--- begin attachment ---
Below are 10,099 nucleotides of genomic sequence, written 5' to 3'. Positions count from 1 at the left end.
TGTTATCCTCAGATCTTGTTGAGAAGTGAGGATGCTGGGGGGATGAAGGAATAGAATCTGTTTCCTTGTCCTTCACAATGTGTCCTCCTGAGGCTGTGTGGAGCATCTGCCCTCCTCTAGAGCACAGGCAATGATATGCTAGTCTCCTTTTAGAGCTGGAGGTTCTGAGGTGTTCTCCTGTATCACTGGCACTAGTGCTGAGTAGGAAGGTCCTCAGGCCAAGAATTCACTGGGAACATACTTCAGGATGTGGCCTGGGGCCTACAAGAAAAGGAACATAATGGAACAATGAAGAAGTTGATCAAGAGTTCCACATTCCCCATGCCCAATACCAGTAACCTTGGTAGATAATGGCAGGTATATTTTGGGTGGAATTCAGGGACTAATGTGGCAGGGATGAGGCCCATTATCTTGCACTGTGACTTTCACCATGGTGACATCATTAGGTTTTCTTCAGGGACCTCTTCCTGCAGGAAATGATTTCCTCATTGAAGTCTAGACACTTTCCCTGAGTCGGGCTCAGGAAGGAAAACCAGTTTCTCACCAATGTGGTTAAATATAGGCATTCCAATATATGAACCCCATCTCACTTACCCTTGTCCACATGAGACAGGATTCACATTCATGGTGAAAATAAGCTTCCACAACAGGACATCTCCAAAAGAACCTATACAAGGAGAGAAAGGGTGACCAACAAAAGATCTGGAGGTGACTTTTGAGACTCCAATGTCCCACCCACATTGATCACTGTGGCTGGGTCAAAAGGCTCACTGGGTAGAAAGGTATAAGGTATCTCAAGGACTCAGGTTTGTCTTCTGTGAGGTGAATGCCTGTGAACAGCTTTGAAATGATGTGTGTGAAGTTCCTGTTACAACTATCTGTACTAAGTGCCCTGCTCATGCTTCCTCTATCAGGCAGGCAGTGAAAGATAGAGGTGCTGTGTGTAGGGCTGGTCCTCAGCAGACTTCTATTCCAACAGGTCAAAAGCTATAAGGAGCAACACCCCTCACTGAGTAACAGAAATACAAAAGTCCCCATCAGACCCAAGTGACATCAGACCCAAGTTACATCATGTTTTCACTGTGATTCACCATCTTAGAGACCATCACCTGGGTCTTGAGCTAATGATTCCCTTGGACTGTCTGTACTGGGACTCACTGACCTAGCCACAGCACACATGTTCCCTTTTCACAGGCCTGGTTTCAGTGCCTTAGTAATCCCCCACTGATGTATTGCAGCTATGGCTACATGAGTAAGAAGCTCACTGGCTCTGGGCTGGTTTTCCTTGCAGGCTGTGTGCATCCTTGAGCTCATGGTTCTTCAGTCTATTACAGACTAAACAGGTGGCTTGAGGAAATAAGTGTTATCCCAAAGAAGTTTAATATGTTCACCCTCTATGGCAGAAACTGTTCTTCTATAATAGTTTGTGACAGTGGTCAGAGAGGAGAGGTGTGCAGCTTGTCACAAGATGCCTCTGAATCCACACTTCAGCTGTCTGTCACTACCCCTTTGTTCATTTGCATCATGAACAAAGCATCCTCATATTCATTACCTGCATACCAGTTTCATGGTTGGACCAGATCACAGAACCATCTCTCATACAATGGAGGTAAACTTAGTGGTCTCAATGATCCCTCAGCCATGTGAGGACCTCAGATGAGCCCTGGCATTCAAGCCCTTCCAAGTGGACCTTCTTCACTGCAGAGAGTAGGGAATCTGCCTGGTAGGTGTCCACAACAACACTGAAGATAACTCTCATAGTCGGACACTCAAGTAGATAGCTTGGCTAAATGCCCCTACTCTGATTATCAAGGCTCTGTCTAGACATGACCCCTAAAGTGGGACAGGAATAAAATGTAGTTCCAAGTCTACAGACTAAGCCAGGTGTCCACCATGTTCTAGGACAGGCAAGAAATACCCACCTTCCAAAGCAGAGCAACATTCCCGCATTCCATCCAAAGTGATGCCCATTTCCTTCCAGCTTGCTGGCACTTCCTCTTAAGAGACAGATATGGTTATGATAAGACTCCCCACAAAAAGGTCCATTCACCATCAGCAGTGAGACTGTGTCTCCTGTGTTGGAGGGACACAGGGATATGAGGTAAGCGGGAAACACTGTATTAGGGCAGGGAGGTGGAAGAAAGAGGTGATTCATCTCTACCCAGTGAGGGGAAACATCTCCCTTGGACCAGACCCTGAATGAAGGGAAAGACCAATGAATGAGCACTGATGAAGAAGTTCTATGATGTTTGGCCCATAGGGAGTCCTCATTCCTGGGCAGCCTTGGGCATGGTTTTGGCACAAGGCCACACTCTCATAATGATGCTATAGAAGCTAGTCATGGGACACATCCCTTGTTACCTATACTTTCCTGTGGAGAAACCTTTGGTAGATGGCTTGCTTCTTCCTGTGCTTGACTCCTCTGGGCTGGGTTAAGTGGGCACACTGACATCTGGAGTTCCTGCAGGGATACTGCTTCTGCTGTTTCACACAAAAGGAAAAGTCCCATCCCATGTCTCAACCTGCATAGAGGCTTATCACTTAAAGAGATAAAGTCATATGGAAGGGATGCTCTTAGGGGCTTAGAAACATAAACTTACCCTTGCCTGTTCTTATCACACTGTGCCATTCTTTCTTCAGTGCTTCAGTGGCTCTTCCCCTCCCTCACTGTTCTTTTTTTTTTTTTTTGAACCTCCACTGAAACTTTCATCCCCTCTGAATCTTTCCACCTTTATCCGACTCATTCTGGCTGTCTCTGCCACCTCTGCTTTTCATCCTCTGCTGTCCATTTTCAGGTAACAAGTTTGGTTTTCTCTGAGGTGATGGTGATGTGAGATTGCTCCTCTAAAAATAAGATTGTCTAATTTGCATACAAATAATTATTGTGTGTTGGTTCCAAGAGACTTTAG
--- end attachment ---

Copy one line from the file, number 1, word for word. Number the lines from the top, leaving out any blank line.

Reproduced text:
Below are 10,099 nucleotides of genomic sequence, written 5' to 3'. Positions count from 1 at the left end.